Healing Medicine’s Ancient Affliction

During the pandemic, heightened safety precautions are needed more than ever

By Seth Freeman

On Thursday, September 17, in the midst of a global pandemic, the World Health Organization will observe International Patient Safety Day with presentations by President Bill Clinton along with other prominent political leaders, medical professionals and entertainment celebrities. The event recognizes a major problem in health care, presently exacerbated by the coronavirus epidemic. It has been a long time coming.

Over two hundred twenty years ago, in the wee hours of Tuesday morning, December 14, 1799, after feeling unwell the day before, George Washington awoke with a sore throat. His doctors and caretakers, eager to be helpful and confident in their expertise, drained over forty percent of the former president’s blood and swabbed his throat with a preparation of dried beetles. The country’s founding father died in agony.

Until the early part of the Twentieth Century if you were sick or injured, you were more likely to die if you visited a doctor or a hospital than if you stayed home. In ancient Greece, Hippocrates had tried to teach physicians, “First, do no harm.” Through the ensuing centuries many practitioners failed to get the memo.

In the late 1990s Hippocrates’ basic precept was reaffirmed, in the form of a dramatic, watershed report from the Institute of Medicine’s Committee on Quality of Health Care in America, To Err is Human: Building a Safer Health System. The report, preceded by two studies placing the number of deaths in the U.S. due to medical mistakes at between 44,000 and 98,000 per year, inspired today’s dynamic patient safety movement. A more recent study checking on how we are doing since those seminal reports found that the real number of deaths in the U.S. due to medical error is closer to a quarter of a million, the third leading cause of death, until it was recently surpassed by Covid-19. This latest assessment does not necessarily mean we are doing worse. It is more likely that, with the new focus on safety, more of these incidents, always with us, are now being accurately reported.

The safety movement in health care profited from successful innovations in safety protocols in other fields, especially air travel. Following the 1977 collision of two jumbo jets on the runway at Tenerife airport in the Canary Islands in a dense fog, killing 583 and injuring another 61, the airline industry developed a powerful, creative methodology for enhancing flight safety. In the new approach near misses were investigated as seriously as actual accidents. The traditional cockpit hierarchy was relaxed, empowering crews to raise safety concerns. Rigorous checklists were instituted, and wherever possible, changes were made to processes, rather than just disciplining or retraining people. The goal was to make the entire system itself less vulnerable to error.

Excellent hospitals across the country now have robust patient safety departments. In Southern California, UCLA Health participates in an effective initiative called “High Reliability/Zero Harm.” Zero Harm? In an environment with hundreds of thousands of mistakes is the goal of zero harm even remotely realistic? Anne Marie Benedicto of the Joint Commission Center for Transforming Healthcare points out that, “We thought we could never eradicate [healthcare-acquired infections like central line infections or ventilator-associated pneumonia]…Now, we’re actually seeing organizations get to zero harm for long periods of time for those specific infections… it really is possible.”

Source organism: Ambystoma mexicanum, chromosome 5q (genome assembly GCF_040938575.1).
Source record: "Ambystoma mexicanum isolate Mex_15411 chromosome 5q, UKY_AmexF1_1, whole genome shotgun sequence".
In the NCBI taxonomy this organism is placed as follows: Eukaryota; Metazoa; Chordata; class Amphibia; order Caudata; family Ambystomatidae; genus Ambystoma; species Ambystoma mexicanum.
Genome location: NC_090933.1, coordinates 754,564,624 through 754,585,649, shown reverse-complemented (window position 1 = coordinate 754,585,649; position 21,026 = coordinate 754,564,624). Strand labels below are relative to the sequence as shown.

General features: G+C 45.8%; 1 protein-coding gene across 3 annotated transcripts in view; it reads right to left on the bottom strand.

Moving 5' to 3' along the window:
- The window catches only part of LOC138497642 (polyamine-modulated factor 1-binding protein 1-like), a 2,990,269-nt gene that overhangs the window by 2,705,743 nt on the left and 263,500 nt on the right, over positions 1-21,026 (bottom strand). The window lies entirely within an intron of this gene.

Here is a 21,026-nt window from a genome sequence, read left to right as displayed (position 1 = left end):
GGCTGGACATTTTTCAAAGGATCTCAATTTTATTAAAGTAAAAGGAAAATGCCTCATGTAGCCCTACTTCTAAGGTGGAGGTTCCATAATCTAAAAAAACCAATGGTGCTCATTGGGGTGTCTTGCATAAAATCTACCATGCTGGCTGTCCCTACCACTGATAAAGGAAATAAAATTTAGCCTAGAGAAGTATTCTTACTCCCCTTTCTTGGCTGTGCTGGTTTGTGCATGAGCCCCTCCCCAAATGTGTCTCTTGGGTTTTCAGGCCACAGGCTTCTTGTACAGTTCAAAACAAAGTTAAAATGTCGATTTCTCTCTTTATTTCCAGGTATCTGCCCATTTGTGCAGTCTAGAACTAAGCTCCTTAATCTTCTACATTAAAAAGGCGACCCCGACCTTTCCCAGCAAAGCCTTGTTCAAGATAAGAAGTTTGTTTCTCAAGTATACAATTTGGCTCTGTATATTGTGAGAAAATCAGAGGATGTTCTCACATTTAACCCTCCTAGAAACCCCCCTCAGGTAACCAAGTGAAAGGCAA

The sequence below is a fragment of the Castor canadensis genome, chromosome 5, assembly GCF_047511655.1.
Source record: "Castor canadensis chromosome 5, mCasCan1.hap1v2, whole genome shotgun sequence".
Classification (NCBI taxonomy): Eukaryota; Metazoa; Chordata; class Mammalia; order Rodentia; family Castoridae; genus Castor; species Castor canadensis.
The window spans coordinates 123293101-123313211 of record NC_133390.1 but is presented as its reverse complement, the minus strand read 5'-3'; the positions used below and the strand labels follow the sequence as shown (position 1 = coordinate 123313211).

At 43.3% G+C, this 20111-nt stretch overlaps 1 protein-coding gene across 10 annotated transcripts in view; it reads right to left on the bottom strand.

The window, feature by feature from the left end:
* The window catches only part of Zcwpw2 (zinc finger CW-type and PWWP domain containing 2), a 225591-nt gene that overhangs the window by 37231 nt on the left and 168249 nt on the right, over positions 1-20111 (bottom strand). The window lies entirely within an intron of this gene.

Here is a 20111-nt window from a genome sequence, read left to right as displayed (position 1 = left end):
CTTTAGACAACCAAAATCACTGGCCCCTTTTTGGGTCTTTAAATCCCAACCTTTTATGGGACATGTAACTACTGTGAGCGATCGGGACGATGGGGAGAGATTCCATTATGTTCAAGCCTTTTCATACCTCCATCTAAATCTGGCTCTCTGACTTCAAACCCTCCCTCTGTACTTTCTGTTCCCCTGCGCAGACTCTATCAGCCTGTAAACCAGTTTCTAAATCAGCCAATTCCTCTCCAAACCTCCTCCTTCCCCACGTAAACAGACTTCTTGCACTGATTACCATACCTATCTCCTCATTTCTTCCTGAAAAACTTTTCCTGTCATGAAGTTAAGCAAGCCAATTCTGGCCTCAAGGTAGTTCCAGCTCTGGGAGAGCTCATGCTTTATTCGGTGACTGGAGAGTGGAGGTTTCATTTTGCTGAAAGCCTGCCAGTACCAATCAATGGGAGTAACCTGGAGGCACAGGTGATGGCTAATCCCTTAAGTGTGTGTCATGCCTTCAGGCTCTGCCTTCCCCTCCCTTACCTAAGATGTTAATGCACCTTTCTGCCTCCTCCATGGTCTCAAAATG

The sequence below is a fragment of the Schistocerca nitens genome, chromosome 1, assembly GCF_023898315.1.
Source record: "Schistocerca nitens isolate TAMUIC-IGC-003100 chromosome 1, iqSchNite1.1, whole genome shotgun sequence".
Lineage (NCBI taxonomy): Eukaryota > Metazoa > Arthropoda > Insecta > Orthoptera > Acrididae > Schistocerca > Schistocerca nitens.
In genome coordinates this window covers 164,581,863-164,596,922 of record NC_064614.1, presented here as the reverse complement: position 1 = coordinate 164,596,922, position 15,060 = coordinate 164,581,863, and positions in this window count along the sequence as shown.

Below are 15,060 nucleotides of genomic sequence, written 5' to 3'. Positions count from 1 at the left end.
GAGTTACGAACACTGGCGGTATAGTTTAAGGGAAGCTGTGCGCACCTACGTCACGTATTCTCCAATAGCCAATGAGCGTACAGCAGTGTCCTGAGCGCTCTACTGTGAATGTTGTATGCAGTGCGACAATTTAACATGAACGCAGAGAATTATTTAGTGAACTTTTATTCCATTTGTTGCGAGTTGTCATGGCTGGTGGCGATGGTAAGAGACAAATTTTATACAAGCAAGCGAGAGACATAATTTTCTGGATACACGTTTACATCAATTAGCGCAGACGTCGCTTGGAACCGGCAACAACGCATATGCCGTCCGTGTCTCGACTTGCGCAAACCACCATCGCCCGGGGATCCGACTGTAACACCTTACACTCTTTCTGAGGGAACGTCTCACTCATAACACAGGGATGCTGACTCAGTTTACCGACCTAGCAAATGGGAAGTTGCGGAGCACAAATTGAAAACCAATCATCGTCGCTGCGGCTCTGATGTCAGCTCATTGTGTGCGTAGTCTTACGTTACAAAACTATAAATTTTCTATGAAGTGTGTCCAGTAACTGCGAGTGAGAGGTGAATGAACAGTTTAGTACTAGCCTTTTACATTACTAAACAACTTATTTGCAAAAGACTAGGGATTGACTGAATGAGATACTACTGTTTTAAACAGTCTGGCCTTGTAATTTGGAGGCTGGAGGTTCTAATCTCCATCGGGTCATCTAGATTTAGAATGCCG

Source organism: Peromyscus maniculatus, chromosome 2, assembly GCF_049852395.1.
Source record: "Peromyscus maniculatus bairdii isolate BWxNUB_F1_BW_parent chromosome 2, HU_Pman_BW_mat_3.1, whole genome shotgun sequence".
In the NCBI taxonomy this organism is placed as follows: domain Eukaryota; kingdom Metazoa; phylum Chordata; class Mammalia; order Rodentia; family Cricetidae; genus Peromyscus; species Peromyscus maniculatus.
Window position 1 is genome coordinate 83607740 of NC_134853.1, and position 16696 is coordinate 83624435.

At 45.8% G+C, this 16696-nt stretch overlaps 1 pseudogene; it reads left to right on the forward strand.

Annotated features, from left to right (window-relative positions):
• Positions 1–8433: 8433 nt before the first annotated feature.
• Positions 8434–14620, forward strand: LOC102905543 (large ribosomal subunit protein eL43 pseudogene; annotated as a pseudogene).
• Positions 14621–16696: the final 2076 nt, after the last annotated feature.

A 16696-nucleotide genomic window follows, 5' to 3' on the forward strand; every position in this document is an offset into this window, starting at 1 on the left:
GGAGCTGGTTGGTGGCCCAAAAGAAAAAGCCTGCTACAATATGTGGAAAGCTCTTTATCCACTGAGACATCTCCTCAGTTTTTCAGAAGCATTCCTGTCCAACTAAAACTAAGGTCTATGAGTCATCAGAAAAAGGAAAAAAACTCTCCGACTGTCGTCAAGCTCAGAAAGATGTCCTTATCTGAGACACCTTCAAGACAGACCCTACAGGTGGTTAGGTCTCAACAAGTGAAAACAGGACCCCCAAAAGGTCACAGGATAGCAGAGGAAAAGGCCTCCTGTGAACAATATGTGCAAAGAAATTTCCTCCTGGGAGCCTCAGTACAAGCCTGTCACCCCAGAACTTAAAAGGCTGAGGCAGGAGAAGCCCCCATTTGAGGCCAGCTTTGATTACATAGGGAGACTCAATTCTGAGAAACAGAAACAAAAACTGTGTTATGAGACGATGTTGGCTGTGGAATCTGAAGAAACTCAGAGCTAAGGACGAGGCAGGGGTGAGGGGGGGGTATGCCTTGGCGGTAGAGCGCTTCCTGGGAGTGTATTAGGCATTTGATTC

Health care functions at the intersection of the most complex systems on the planet — the human body, modern medicine, the health care system itself. For most quality hospitals achieving high reliability is centered around three core elements: a leadership committed to zero harm, a culture of safety in which all participants feel empowered to speak up when something appears not right, and a data-driven focus on improving processes. In the new safe care environment clinicians are encouraged to “fess up when you mess up.” Instead of blame and shame, the focus, like that of the air travel industry, is on improving processes.

It is heartening to observe today’s clinicians meet these challenges seriously, creatively, with intelligence and deep caring. At UCLA Health, in fact, taking a non-punitive approach is only the first step. The medical center goes farther, recognizing awareness and attention to safety with a monthly award given for the most significant “good catch,” in which an adverse event has been avoided by sharp clinical thinking. In most months, there are so many great instances of alert care that it is difficult to choose only one which merits the award.

During the worst pandemic in a century, with clinicians battling an imperfectly understood, highly contagious disease, often in under-resourced settings, the already numerous opportunities for error are accelerated, adding unprecedented challenges to a stressed system. The world’s forceful recommitment to patient and clinician safety and to combating the ancient scourge of medical error, as recognized by WHO’s International Patient Safety Day on the 17th, could not come at a more perfect — or more critical — time.

<<< >>>

Seth Freeman, MPH, is a multiple Emmy-winning writer/producer for television, a playwright and a journalist.

Get the Medium app

A button that says 'Download on the App Store', and if clicked it will lead you to the iOS App store
A button that says 'Get it on, Google Play', and if clicked it will lead you to the Google Play store